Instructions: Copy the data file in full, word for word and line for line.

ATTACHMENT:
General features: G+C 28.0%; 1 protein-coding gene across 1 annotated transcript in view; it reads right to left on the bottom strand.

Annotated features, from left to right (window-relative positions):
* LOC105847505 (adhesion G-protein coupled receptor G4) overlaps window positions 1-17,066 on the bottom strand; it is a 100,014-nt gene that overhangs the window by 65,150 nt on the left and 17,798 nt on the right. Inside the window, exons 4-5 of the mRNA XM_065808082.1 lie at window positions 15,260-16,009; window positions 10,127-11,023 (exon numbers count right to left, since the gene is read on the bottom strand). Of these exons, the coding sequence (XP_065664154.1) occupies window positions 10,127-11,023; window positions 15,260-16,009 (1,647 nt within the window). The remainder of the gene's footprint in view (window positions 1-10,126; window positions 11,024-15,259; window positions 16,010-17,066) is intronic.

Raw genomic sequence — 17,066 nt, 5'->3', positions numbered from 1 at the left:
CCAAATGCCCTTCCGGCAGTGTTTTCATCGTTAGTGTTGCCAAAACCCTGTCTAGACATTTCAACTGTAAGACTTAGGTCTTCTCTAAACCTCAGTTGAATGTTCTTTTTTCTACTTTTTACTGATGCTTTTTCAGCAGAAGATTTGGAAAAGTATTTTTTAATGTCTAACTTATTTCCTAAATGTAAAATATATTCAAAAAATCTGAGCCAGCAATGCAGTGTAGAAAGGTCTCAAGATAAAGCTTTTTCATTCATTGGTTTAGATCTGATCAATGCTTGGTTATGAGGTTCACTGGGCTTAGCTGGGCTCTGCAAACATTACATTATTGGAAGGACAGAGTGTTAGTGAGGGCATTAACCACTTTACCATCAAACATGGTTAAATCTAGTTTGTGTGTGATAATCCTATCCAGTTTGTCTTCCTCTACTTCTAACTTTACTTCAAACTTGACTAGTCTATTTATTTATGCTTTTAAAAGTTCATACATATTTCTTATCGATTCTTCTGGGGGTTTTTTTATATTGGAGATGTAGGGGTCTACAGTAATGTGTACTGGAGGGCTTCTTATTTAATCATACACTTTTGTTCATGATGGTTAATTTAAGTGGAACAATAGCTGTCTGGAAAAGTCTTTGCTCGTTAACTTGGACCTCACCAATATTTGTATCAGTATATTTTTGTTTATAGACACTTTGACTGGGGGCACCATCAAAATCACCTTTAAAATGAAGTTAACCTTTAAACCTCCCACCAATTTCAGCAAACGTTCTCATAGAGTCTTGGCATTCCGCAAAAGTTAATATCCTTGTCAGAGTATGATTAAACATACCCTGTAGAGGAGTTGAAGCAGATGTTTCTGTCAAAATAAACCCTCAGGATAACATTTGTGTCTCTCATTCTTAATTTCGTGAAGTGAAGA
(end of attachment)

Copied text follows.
General features: G+C 28.0%; 1 protein-coding gene across 1 annotated transcript in view; it reads right to left on the bottom strand.

Annotated features, from left to right (window-relative positions):
* LOC105847505 (adhesion G-protein coupled receptor G4) overlaps window positions 1-17,066 on the bottom strand; it is a 100,014-nt gene that overhangs the window by 65,150 nt on the left and 17,798 nt on the right. Inside the window, exons 4-5 of the mRNA XM_065808082.1 lie at window positions 15,260-16,009; window positions 10,127-11,023 (exon numbers count right to left, since the gene is read on the bottom strand). Of these exons, the coding sequence (XP_065664154.1) occupies window positions 10,127-11,023; window positions 15,260-16,009 (1,647 nt within the window). The remainder of the gene's footprint in view (window positions 1-10,126; window positions 11,024-15,259; window positions 16,010-17,066) is intronic.

Raw genomic sequence — 17,066 nt, 5'->3', positions numbered from 1 at the left:
CCAAATGCCCTTCCGGCAGTGTTTTCATCGTTAGTGTTGCCAAAACCCTGTCTAGACATTTCAACTGTAAGACTTAGGTCTTCTCTAAACCTCAGTTGAATGTTCTTTTTTCTACTTTTTACTGATGCTTTTTCAGCAGAAGATTTGGAAAAGTATTTTTTAATGTCTAACTTATTTCCTAAATGTAAAATATATTCAAAAAATCTGAGCCAGCAATGCAGTGTAGAAAGGTCTCAAGATAAAGCTTTTTCATTCATTGGTTTAGATCTGATCAATGCTTGGTTATGAGGTTCACTGGGCTTAGCTGGGCTCTGCAAACATTACATTATTGGAAGGACAGAGTGTTAGTGAGGGCATTAACCACTTTACCATCAAACATGGTTAAATCTAGTTTGTGTGTGATAATCCTATCCAGTTTGTCTTCCTCTACTTCTAACTTTACTTCAAACTTGACTAGTCTATTTATTTATGCTTTTAAAAGTTCATACATATTTCTTATCGATTCTTCTGGGGGTTTTTTTATATTGGAGATGTAGGGGTCTACAGTAATGTGTACTGGAGGGCTTCTTATTTAATCATACACTTTTGTTCATGATGGTTAATTTAAGTGGAACAATAGCTGTCTGGAAAAGTCTTTGCTCGTTAACTTGGACCTCACCAATATTTGTATCAGTATATTTTTGTTTATAGACACTTTGACTGGGGGCACCATCAAAATCACCTTTAAAATGAAGTTAACCTTTAAACCTCCCACCAATTTCAGCAAACGTTCTCATAGAGTCTTGGCATTCCGCAAAAGTTAATATCCTTGTCAGAGTATGATTAAACATACCCTGTAGAGGAGTTGAAGCAGATGTTTCTGTCAAAATAAACCCTCAGGATAACATTTGTGTCTCTCATTCTTAATTTCGTGAAGTGAAGA